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World peace model #2: UN reform World peace model #2: UN reform
by William Edo
2008-02-22 10:05:40
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The UN was created in 1945 to promote world peace through mutual cooperation. If Pax UN is to be achieved, the UN should change its form of governance, and be transformed into a more democratic body.

In a July 2007 estimate, the world has a population of 6.6 billion inhabitants. The UN has 192 member states. Its two main bodies are the UN General Assembly and the UN Security Council. The General Assembly votes resolutions with one vote per state. The Security Council has 15 members, five of them being permanent members. All 15 members vote resolutions, and the five permanent members have veto power.

Approximately 4.3 billion inhabitants live in the 15 most populated countries in the world, or 65 % of the world population. In the General Assembly, these countries which represent 65% of the world population only account for 7.8% of the vote. On the other hand, the 15 least populated UN member states account for one million inhabitants, or 0.01% of the world population. This means that 0.01% of the world population has the same voting power as 65% of the world population.

At the UN General Assembly, in order to get a majority of votes, 96 votes are needed. The least populated 96 countries account for 229 million inhabitants or 3.4% of the world population. This means that a resolution can be passed with 3.4% of the world population’s votes. But it does not stop there.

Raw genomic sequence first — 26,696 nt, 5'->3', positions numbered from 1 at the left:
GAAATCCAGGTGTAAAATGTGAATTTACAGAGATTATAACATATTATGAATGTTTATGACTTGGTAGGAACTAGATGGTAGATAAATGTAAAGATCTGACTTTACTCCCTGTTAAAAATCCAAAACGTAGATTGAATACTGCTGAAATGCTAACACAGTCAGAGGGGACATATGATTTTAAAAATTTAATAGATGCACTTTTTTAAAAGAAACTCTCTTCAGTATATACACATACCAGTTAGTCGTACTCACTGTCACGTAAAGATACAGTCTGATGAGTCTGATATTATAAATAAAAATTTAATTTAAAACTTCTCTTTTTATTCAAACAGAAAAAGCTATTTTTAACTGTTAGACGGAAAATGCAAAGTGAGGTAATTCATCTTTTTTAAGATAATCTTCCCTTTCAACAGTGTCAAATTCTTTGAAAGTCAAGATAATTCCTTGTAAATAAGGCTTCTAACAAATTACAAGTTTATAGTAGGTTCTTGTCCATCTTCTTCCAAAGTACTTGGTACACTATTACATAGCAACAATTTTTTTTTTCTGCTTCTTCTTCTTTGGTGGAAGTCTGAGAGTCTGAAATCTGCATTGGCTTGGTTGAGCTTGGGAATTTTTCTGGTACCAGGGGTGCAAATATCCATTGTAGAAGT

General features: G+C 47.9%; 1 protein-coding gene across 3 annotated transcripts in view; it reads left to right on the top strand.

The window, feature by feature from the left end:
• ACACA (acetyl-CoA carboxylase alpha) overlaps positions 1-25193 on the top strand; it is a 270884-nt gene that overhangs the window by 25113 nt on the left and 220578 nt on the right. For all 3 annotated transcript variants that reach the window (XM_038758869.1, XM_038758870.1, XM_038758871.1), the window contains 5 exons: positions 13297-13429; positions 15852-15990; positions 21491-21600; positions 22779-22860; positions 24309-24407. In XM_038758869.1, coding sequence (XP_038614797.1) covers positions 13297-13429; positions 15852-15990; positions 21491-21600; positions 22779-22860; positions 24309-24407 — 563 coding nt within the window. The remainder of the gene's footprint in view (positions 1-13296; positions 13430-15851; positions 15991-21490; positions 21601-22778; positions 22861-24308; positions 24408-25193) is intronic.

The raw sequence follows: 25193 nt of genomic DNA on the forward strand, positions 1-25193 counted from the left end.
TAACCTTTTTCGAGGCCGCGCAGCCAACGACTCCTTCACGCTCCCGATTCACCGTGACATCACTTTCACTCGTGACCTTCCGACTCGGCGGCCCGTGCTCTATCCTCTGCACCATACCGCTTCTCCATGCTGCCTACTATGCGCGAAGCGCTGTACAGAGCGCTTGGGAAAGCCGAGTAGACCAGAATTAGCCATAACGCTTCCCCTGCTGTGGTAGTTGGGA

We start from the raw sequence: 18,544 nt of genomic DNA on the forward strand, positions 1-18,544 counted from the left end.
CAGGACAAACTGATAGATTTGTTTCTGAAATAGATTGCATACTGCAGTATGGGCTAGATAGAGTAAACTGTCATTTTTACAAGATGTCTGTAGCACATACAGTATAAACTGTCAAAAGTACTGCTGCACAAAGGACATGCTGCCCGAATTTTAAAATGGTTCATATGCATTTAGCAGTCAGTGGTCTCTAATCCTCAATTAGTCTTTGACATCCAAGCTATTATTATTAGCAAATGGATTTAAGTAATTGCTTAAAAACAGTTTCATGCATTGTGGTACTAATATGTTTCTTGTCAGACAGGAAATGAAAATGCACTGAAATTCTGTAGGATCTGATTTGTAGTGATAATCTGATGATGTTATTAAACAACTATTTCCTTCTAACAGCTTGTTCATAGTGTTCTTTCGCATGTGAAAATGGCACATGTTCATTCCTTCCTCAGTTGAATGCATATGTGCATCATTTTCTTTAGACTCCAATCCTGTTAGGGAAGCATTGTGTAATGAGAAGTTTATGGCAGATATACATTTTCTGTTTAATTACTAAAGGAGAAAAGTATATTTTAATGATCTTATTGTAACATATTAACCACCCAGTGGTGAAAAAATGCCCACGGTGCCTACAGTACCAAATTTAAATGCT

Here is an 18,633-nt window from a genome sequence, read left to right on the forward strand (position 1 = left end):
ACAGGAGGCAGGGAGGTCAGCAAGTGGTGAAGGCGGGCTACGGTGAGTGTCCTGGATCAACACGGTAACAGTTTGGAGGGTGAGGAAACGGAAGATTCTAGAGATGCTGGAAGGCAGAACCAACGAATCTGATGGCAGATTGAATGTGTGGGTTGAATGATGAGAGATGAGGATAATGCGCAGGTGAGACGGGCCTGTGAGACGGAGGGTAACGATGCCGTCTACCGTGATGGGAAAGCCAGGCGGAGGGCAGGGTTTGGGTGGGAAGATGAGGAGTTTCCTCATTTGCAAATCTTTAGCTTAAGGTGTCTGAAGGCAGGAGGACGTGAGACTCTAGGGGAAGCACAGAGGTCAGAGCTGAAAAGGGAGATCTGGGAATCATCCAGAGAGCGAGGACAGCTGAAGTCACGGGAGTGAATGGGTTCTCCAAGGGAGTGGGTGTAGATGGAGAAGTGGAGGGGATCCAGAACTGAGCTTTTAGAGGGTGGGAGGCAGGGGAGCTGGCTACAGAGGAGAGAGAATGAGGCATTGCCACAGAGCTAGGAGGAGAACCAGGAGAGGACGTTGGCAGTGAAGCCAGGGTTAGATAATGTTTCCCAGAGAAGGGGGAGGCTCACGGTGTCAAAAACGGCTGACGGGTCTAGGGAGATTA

The UN Security Council, the most powerful organ of the UN, has 15 member states. Its current member states account for 2.3 billion inhabitants, or 38% of the world population. Its permanent members have 1.9 billion inhabitants or 28% of the world population. The least populated UN Security Council permanent member state which has veto power, the United Kingdom, has a population of 60 million, or less than 1% of the world population. This means that 1% of the world population could block a resolution made for the entire planet.

The current UN form has no democratic legitimacy, given the fact that 1% of the world population can impose its views to the rest of the world. Veto power in the UN Security Council confirms the position that there are a few strong states dictating there views to weaker states. In order to improve the UN’s legitimacy, which has been, and still is, in crisis, Kofi Annan, the former Secretary General of the UN, has called for reforms of the Security Council and of the General Assembly. While more countries would have veto power in the Security Council, the General Assembly would become the world’s popular assembly where people would directly elect its members.

However, thus far, no concrete steps were taken to reform the UN. World democratic governance is a must for fair world positive peace to be established. If not, how legitimate would the arbitrators of conflict be, if they don’t represent world population as a whole?


   
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Emanuel Paparella2008-02-22 14:34:25
True enough. Democracy, if it means anything, means representation. On the other hand you have this view by
Ron Paul, one of the presidential contenders stil in the race:

"The UN is perhaps the least democratic institution imaginable, but both Democrats and Republicans insist on using it to “promote democracy.” We should stop worrying about the UN and simply walk away from it by withdrawing our membership and our money. We should demand a return to real national sovereignty, and respect other nations by rejecting our failed interventionist foreign policy. By doing so we would make the world a more peaceful place."

Walking away as a way to promote peace. Intriguing concept. I suppose it works sometime. In a cemetery there isn't even any need to walk away anywhere. At other times I am afraid it merely embolds a bully to have its way, no matter the cost. As Churchill put: democracy is the worst of all possible forms of governments, except for all the others.





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